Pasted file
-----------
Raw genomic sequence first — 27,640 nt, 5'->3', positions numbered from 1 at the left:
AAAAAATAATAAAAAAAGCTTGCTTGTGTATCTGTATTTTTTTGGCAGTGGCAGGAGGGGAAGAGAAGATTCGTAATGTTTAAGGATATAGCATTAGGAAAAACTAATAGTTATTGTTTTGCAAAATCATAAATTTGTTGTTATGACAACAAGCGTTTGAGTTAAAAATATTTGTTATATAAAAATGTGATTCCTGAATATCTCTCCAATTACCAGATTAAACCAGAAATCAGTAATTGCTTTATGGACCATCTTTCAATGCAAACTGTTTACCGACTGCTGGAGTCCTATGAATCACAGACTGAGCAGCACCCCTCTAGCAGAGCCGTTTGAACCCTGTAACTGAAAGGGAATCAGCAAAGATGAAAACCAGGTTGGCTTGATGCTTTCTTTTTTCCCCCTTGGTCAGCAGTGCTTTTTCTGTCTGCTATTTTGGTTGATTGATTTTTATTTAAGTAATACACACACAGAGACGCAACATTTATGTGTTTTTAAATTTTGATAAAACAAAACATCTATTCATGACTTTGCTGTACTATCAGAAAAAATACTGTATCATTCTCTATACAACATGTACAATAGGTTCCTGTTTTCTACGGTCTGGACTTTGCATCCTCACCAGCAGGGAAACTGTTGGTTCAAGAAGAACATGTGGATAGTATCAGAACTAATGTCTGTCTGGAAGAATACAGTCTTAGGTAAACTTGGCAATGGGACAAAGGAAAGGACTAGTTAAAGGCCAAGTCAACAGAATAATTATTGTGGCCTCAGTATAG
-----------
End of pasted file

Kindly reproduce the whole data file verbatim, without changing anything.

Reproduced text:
Raw genomic sequence first — 27,640 nt, 5'->3', positions numbered from 1 at the left:
AAAAAATAATAAAAAAAGCTTGCTTGTGTATCTGTATTTTTTTGGCAGTGGCAGGAGGGGAAGAGAAGATTCGTAATGTTTAAGGATATAGCATTAGGAAAAACTAATAGTTATTGTTTTGCAAAATCATAAATTTGTTGTTATGACAACAAGCGTTTGAGTTAAAAATATTTGTTATATAAAAATGTGATTCCTGAATATCTCTCCAATTACCAGATTAAACCAGAAATCAGTAATTGCTTTATGGACCATCTTTCAATGCAAACTGTTTACCGACTGCTGGAGTCCTATGAATCACAGACTGAGCAGCACCCCTCTAGCAGAGCCGTTTGAACCCTGTAACTGAAAGGGAATCAGCAAAGATGAAAACCAGGTTGGCTTGATGCTTTCTTTTTTCCCCCTTGGTCAGCAGTGCTTTTTCTGTCTGCTATTTTGGTTGATTGATTTTTATTTAAGTAATACACACACAGAGACGCAACATTTATGTGTTTTTAAATTTTGATAAAACAAAACATCTATTCATGACTTTGCTGTACTATCAGAAAAAATACTGTATCATTCTCTATACAACATGTACAATAGGTTCCTGTTTTCTACGGTCTGGACTTTGCATCCTCACCAGCAGGGAAACTGTTGGTTCAAGAAGAACATGTGGATAGTATCAGAACTAATGTCTGTCTGGAAGAATACAGTCTTAGGTAAACTTGGCAATGGGACAAAGGAAAGGACTAGTTAAAGGCCAAGTCAACAGAATAATTATTGTGGCCTCAGTATAG